Well I'm from Germany and I welcome the removal of American nuclear warheads, in fact I would like to see all American bases here closed down, but that's not going to happen anyways.
There are 11 known american military bases here in Germany:
* Paderborn inkl. Senne
* Bergen-Hohne
* Celle
* Hameln
* Herford
* Mönchengladbach
* Bielefeld
* Münster
* Osnabrück (till 2009)
* Bad Fallingbostel
* Gütersloh

I hope Germany will also cut military ties with UK and USA, but Germany will remain in Afghanistan till the situation cooled down, I heard they are planning to send even more troops for support, but that's fair enough.

I'm glad to see that Germany takes matters into its own hands and tries to distance itself into a more independent country.



posted on Oct, 25 2009 @ 03:32 PM
link   

Originally posted by DEEZNUTZ
Ah Canada is pulling out since we've been left holding the bag in Afghanistan while the US had all it's resources in Iraq. We've had troops in combat operations for 5 years and suffered numerous losses. I think it's time we took a non-combat role and we will in 2011.


I don't know where you get your information.
Source

Coalition deaths in Afghanistan by country

USA: 800+
UK: 221
Canada: 130
Germany: 39
France: 36
Denmark: 27
Spain: 26
Italy: 22
Netherlands: 21
Poland: 15
Australia: 11
Romania: 11
Estonia: 6
Norway: 4
Czech Republic: 3
Latvia: 3
Hungary: 2
Portugal: 2
South Korea: 2
Sweden: 2
Turkey: 2
Belgium: 1
Finland: 1
Lithuania: 1



posted on Oct, 25 2009 @ 03:35 PM
link   
This may be something that was agreed on simply so that CDU and FDP could finalize the coalition. Westerwelle may just be saying this to keep support in his party. Who's to know though.

ETA: Something I forgot to say is that, if Germany makes the US move the nuclear weapons (which could be non-existent since it's not known how many the US has in Germany) they would probably just move the weapons down to Italy and to other bases. It wouldn't be a big deal.

[edit on 10/25/2009 by octotom]



posted on Oct, 25 2009 @ 03:35 PM
link   
reply to post by Clairaudience
 


Thank you for the info. I would too like to see a major country such as Germany stick it to the US in regards to it's military establishments.

Do they not sign contracts for the lenght a base will remain operational in any given country? Or do they just built permanent bases and operate them until the host country denies that right?

Thanks for the replies everyone, and yes a big koodos to germany.

~Keeper



posted on Oct, 25 2009 @ 03:36 PM
link   
reply to post by Clairaudience
 



There are 11 known american military bases here in Germany:
* Paderborn inkl. Senne
* Bergen-Hohne
* Celle
* Hameln
* Herford
* Mönchengladbach
* Bielefeld
* Münster
* Osnabrück (till 2009)
* Bad Fallingbostel
* Gütersloh

I think that some of those may be British bases. Some, such as Bielefeld, are in the British occupied zone. Not to mention that the big bases in Heidelberg and Frankfurt aren't in the list.

ETA: Also, as I remember, many of the bases in Germany are controlled by the United States, but house troops from many nations, including Germany. For example, at Ramstein (Kaiserslautern) Air Field, there are troops from Belgium, Norway, Poland, the US, and Germany. So, if the American military left, the bases would still be used, they would just be controlled by someone else.

[edit on 10/25/2009 by octotom]

[edit on 10/25/2009 by octotom]



posted on Oct, 25 2009 @ 03:36 PM
link   
I think the german's should remember history and be careful about which way they want to go in the future.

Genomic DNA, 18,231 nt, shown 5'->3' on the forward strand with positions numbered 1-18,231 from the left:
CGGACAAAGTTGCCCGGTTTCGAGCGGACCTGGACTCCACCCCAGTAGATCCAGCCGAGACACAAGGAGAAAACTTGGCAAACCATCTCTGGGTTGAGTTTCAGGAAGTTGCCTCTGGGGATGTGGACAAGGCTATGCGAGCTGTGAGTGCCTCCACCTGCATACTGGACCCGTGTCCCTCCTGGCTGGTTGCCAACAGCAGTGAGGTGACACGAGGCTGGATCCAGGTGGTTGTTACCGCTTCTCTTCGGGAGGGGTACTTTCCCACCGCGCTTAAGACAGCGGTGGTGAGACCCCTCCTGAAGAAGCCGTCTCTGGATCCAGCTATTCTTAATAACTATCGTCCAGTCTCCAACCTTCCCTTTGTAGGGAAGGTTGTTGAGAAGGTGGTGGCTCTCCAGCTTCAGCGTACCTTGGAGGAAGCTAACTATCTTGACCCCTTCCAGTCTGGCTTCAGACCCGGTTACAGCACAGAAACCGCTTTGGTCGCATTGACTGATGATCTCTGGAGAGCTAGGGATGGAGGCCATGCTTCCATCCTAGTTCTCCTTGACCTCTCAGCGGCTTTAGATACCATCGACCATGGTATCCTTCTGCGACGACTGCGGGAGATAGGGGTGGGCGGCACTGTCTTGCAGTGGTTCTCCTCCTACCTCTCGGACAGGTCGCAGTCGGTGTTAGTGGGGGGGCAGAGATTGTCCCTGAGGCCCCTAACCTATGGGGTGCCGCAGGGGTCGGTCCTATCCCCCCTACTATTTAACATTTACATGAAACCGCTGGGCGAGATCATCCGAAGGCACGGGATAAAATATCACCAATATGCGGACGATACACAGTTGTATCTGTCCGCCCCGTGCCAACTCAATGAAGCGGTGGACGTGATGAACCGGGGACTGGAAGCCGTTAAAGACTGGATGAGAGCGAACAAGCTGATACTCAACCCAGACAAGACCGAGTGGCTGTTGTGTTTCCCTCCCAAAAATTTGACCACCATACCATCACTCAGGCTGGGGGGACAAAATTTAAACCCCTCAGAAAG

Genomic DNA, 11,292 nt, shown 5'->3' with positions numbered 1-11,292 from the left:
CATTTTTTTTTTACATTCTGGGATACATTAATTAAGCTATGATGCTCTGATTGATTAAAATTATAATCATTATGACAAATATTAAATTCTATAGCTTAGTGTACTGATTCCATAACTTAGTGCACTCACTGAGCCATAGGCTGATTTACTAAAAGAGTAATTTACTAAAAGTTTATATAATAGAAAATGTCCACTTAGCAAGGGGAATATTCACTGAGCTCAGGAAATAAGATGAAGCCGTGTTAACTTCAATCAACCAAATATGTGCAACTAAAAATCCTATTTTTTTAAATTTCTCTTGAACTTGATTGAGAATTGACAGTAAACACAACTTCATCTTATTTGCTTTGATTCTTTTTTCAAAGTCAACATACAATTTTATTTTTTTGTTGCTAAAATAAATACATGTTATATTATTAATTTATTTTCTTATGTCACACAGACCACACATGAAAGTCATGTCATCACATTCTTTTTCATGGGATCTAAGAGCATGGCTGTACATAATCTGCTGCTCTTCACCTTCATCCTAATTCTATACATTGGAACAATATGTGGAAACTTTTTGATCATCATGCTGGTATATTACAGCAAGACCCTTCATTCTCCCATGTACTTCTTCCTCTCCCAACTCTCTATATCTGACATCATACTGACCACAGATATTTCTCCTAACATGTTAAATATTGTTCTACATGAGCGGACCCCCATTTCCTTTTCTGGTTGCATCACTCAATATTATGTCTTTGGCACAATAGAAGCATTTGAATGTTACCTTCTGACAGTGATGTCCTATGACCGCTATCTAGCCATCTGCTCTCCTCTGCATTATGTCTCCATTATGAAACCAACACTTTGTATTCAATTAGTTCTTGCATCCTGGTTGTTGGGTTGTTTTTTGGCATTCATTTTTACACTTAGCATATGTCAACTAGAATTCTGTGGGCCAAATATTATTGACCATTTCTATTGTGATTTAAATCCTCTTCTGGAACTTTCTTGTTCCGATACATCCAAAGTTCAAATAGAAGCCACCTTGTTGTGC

posted on Oct, 25 2009 @ 03:37 PM
link   
reply to post by SLAYER69
 


Denmark has under 6 million people, these numbers mean nothing unless done pr. capita.

I'm pretty appalled by what's going on in Afghanistan, and that the US i more concerned about the Iraqi oil, than finding the guy who supposedly started all this War-On-Terror BS



posted on Oct, 25 2009 @ 03:40 PM
link   
reply to post by john124
 


I think the native Americans should do that as well, and kick you guys out as well.

How you managed to spin this into something about Nazism/WW2 liberation is beyond me



posted on Oct, 25 2009 @ 03:41 PM
link   
reply to post by K-Raz
 


Not if they are the actual numbers. A per capita number would not be precise, the ones Slayer posted are.

Those are the ammount of deaths by country suffered thus far, how is that not accurate?

~Keeper



posted on Oct, 25 2009 @ 03:42 PM
link   
reply to post by Clairaudience
 


I don't think other European countries want Germany to be more independent, they'd rather Germany be tied down firmly in the EU & NATO (thank you very much).



posted on Oct, 25 2009 @ 03:44 PM
link   
reply to post by octotom
 


Sry, I have got my facts wrong, there are actually more than 25 American military bases here. 70.000 American soldiers are stationed in Germany.
You could be right with the British occupied zone, I got the list from Wikipedia.



posted on Oct, 25 2009 @ 03:44 PM
link   
reply to post by Ulala
 


I agree, as much as I don't want to say it, I think there is still some WW2 anti germany fear going on in other countries.

Then again I think all the EU countries want to keep a closed lid on any industrialized nation, to prevent any sort of uprising.

Good point
.

~Keeper



posted on Oct, 25 2009 @ 03:47 PM
link   

Originally posted by K-Raz
reply to post by john124
 


I think the native Americans should do that as well, and kick you guys out as well.


I'm part Mescalero Indian descent. Why would I want to kick my own family out?

Next time before you open your big mouth to stick your foot in it, Remember many here have native blood on our veins. We can speak for ourselves.

[edit on 25-10-2009 by SLAYER69]



posted on Oct, 25 2009 @ 03:50 PM
link   

Originally posted by Ulala
reply to post by Clairaudience
 


I don't think other European countries want Germany to be more independent, they'd rather Germany be tied down firmly in the EU & NATO (thank you very much).


Oh yes, sadly you are right. I'm not a fan of the EU, and I welcome any regulation or step that reduces the power influence of the EU over Germany but I don't see that happen in the near future.




top topics



 
3
<<   2  3  4 >>

log in

join